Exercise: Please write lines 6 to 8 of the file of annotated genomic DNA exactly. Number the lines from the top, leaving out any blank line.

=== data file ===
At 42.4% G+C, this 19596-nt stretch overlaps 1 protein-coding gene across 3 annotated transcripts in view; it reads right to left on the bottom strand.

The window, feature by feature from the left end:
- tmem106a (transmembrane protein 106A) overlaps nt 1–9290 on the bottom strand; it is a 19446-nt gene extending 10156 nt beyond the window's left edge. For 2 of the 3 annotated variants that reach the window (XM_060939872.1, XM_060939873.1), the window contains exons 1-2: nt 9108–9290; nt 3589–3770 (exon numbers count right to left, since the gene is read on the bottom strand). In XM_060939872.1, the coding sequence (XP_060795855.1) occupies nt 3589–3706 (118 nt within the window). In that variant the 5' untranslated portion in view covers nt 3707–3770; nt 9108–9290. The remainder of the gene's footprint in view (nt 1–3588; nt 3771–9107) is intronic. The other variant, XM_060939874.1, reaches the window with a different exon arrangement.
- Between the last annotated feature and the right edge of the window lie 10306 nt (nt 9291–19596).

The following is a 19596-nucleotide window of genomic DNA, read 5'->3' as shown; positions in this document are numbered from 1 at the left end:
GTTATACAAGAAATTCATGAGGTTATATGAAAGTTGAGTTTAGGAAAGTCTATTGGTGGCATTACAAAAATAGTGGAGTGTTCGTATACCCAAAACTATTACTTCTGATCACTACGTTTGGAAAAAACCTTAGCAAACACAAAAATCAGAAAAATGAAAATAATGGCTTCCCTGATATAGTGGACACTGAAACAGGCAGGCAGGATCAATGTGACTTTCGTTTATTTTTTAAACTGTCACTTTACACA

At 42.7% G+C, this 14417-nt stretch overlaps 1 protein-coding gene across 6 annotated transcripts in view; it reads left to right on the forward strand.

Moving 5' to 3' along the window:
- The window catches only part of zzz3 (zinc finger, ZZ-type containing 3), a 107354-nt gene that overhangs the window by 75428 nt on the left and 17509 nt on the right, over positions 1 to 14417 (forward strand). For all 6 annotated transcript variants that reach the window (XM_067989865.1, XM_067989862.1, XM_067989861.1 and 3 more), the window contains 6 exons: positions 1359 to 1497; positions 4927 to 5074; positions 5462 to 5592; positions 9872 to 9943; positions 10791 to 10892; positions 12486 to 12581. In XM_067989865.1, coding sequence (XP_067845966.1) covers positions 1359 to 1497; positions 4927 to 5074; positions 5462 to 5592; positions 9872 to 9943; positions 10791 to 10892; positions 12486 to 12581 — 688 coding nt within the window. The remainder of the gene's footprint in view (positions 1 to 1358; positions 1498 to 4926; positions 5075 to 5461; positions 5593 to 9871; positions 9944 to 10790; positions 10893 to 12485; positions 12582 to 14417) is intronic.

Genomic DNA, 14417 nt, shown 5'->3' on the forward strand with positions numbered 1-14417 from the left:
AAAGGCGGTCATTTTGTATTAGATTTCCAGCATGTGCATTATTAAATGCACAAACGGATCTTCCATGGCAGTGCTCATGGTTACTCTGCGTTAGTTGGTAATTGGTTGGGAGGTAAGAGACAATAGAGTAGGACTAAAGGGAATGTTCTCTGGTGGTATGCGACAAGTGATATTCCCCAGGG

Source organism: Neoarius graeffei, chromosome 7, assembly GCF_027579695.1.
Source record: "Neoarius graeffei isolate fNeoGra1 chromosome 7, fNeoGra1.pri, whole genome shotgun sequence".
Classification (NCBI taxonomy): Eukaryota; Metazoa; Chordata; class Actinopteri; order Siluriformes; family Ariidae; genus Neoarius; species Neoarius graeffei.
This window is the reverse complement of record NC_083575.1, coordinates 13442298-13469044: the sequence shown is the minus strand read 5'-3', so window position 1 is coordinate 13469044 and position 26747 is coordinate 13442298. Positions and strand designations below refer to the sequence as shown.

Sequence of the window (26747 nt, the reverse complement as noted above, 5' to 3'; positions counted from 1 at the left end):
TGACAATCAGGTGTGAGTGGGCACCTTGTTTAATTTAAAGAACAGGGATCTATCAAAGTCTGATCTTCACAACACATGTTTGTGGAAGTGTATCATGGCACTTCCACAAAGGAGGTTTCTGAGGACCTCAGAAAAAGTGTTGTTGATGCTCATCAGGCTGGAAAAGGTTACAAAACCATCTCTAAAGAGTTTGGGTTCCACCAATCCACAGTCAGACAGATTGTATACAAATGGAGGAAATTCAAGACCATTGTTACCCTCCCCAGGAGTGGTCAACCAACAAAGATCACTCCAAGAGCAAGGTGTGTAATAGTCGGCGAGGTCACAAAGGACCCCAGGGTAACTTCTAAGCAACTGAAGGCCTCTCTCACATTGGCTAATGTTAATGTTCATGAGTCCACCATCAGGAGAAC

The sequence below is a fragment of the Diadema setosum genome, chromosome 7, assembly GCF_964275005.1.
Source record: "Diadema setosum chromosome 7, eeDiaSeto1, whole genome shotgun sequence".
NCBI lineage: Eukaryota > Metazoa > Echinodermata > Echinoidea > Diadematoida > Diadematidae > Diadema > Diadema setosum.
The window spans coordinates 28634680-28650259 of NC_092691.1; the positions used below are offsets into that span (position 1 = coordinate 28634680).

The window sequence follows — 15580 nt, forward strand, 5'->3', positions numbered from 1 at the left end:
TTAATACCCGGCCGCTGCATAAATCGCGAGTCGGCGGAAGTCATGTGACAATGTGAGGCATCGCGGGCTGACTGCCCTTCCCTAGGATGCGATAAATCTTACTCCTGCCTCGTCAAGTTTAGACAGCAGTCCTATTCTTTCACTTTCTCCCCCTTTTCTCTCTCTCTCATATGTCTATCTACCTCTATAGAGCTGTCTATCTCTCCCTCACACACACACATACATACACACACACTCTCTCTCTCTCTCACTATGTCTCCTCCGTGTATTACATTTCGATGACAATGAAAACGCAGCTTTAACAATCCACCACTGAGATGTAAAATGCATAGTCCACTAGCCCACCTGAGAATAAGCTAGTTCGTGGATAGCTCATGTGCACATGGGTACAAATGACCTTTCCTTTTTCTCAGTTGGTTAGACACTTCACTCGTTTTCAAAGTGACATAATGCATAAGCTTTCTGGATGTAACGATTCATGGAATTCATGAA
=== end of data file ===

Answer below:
GTTATACAAGAAATTCATGAGGTTATATGAAAGTTGAGTTTAGGAAAGTCTATTGGTGGCATTACAAAAATAGTGGAGTGTTCGTATACCCAAAACTATTACTTCTGATCACTACGTTTGGAAAAAACCTTAGCAAACACAAAAATCAGAAAAATGAAAATAATGGCTTCCCTGATATAGTGGACACTGAAACAGGCAGGCAGGATCAATGTGACTTTCGTTTATTTTTTAAACTGTCACTTTACACA

At 42.7% G+C, this 14417-nt stretch overlaps 1 protein-coding gene across 6 annotated transcripts in view; it reads left to right on the forward strand.

Moving 5' to 3' along the window: